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This article is part of the supplement: IEEE 7th International Conference on Bioinformatics and Bioengineering at Harvard Medical School

Open Access Research

Array CGH data modeling and smoothing in Stationary Wavelet Packet Transform domain

Heng Huang1*, Nha Nguyen2, Soontorn Oraintara2 and An Vo2

Author affiliations

1 Department of Computer Science and Engineering, University of Texas at Arlington, TX, USA

2 Department of Electrical Engineering, University of Texas at Arlington, Texas, USA

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Citation and License

BMC Genomics 2008, 9(Suppl 2):S17  doi:10.1186/1471-2164-9-S2-S17

Published: 16 September 2008

Abstract

Background

Array-based comparative genomic hybridization (array CGH) is a highly efficient technique, allowing the simultaneous measurement of genomic DNA copy number at hundreds or thousands of loci and the reliable detection of local one-copy-level variations. Characterization of these DNA copy number changes is important for both the basic understanding of cancer and its diagnosis. In order to develop effective methods to identify aberration regions from array CGH data, many recent research work focus on both smoothing-based and segmentation-based data processing. In this paper, we propose stationary packet wavelet transform based approach to smooth array CGH data. Our purpose is to remove CGH noise in whole frequency while keeping true signal by using bivariate model.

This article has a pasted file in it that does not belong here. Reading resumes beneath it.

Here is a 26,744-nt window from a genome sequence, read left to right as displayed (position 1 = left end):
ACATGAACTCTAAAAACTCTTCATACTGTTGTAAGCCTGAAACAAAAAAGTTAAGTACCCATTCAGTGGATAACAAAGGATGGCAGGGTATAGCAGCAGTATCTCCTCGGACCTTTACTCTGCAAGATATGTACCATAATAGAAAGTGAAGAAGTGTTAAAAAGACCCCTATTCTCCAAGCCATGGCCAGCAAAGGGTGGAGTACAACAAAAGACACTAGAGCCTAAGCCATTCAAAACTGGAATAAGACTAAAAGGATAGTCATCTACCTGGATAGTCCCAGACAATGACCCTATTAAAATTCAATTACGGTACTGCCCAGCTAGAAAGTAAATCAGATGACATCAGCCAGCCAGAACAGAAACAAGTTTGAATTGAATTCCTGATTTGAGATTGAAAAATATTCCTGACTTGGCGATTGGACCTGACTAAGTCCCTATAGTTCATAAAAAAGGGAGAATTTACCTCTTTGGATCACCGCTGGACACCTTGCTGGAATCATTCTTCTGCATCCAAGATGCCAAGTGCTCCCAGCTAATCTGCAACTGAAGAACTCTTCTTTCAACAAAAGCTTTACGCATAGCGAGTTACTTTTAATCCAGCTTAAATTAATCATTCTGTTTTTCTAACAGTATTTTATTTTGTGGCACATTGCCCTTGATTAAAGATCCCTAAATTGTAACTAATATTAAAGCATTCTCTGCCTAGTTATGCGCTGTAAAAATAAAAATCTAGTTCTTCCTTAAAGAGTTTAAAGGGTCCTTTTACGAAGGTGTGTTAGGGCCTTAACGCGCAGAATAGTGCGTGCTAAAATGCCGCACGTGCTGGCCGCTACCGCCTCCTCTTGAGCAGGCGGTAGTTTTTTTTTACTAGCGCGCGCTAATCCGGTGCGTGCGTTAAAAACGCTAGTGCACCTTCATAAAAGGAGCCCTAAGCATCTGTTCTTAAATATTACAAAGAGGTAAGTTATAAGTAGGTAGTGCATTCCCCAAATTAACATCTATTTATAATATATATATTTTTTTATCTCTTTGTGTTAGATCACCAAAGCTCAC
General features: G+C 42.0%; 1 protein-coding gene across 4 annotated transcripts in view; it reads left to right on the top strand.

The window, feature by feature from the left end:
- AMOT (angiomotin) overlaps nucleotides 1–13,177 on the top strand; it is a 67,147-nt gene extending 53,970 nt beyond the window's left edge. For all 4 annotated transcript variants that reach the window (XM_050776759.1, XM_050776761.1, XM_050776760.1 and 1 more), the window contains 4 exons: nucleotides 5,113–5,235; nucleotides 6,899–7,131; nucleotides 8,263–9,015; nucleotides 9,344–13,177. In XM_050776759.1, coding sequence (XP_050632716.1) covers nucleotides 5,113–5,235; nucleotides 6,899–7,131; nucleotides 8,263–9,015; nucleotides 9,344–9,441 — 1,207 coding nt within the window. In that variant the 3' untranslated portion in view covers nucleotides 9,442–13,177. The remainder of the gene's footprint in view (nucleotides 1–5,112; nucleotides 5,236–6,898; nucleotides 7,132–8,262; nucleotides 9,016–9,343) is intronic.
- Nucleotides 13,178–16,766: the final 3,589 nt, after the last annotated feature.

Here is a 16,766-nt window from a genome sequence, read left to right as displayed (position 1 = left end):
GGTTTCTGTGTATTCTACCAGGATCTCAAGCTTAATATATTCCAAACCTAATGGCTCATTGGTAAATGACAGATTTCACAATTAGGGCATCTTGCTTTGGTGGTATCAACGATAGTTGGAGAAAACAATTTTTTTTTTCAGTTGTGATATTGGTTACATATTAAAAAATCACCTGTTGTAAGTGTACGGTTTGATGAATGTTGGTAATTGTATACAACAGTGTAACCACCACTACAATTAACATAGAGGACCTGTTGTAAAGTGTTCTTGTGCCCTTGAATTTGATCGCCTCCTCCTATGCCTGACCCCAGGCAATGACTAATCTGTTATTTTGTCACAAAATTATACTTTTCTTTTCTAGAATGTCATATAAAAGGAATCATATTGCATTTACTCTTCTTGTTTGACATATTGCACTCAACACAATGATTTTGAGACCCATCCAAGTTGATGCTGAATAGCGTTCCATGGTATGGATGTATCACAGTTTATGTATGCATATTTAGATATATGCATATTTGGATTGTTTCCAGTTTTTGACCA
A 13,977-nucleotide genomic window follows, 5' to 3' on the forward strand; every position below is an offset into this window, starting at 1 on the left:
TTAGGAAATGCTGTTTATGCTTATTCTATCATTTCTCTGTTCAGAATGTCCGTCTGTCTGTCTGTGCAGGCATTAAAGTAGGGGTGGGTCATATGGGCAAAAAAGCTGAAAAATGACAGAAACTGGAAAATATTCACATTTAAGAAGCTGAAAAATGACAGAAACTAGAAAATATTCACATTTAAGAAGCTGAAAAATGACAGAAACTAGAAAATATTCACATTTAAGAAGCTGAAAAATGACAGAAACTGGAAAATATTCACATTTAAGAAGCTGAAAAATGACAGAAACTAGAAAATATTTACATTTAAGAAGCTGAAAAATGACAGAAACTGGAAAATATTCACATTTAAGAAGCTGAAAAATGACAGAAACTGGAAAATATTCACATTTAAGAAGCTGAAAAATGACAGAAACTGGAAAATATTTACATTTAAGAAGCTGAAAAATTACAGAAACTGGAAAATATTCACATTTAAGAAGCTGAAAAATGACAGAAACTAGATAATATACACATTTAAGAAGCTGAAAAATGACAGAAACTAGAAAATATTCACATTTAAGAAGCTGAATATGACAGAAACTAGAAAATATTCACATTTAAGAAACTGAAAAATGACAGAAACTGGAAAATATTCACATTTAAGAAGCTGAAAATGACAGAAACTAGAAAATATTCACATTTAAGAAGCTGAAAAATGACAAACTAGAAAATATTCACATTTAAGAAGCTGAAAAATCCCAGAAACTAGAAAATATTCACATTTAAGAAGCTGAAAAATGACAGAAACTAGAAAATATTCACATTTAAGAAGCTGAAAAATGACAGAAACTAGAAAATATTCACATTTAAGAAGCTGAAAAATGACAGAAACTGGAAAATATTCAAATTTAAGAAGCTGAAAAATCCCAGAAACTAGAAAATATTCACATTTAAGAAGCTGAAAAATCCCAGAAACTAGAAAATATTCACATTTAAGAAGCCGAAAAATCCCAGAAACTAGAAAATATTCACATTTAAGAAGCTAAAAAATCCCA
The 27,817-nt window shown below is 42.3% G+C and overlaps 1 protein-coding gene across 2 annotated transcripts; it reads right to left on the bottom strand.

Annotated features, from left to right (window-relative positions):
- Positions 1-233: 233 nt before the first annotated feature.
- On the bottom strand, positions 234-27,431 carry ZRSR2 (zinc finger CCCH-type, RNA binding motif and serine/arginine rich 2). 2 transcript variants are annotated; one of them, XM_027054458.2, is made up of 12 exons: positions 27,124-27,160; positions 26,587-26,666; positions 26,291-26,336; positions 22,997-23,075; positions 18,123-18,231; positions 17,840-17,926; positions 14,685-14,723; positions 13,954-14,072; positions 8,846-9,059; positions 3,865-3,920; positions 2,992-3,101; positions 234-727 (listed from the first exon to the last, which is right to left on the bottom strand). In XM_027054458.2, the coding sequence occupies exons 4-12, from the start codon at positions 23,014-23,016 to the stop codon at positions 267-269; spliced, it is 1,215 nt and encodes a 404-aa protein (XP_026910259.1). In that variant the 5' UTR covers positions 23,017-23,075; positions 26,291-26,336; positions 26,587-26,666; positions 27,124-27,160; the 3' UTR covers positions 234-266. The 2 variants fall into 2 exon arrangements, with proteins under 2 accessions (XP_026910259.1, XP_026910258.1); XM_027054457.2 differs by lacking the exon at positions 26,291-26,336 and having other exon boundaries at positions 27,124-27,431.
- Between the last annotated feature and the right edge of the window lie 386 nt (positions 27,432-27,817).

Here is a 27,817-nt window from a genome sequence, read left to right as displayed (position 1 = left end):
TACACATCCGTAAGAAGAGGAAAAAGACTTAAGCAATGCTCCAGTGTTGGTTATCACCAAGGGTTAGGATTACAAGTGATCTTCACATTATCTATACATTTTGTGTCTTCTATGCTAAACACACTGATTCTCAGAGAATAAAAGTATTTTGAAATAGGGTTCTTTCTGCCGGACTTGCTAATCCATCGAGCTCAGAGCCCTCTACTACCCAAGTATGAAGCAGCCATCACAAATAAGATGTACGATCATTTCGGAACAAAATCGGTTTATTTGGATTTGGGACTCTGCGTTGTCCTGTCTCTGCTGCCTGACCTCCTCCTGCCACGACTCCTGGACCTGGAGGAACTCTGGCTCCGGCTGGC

Results

In both synthetic and real CGH data, Stationary Wavelet Packet Transform (SWPT) is the best wavelet transform to analyze CGH signal in whole frequency. We also introduce a new bivariate shrinkage model which shows the relationship of CGH noisy coefficients of two scales in SWPT. Before smoothing, the symmetric extension is considered as a preprocessing step to save information at the border.

Conclusion

We have designed the SWTP and the SWPT-Bi which are using the stationary wavelet packet transform with the hard thresholding and the new bivariate shrinkage estimator respectively to smooth the array CGH data. We demonstrate the effectiveness of our approach through theoretical and experimental exploration of a set of array CGH data, including both synthetic data and real data. The comparison results show that our method outperforms the previous approaches.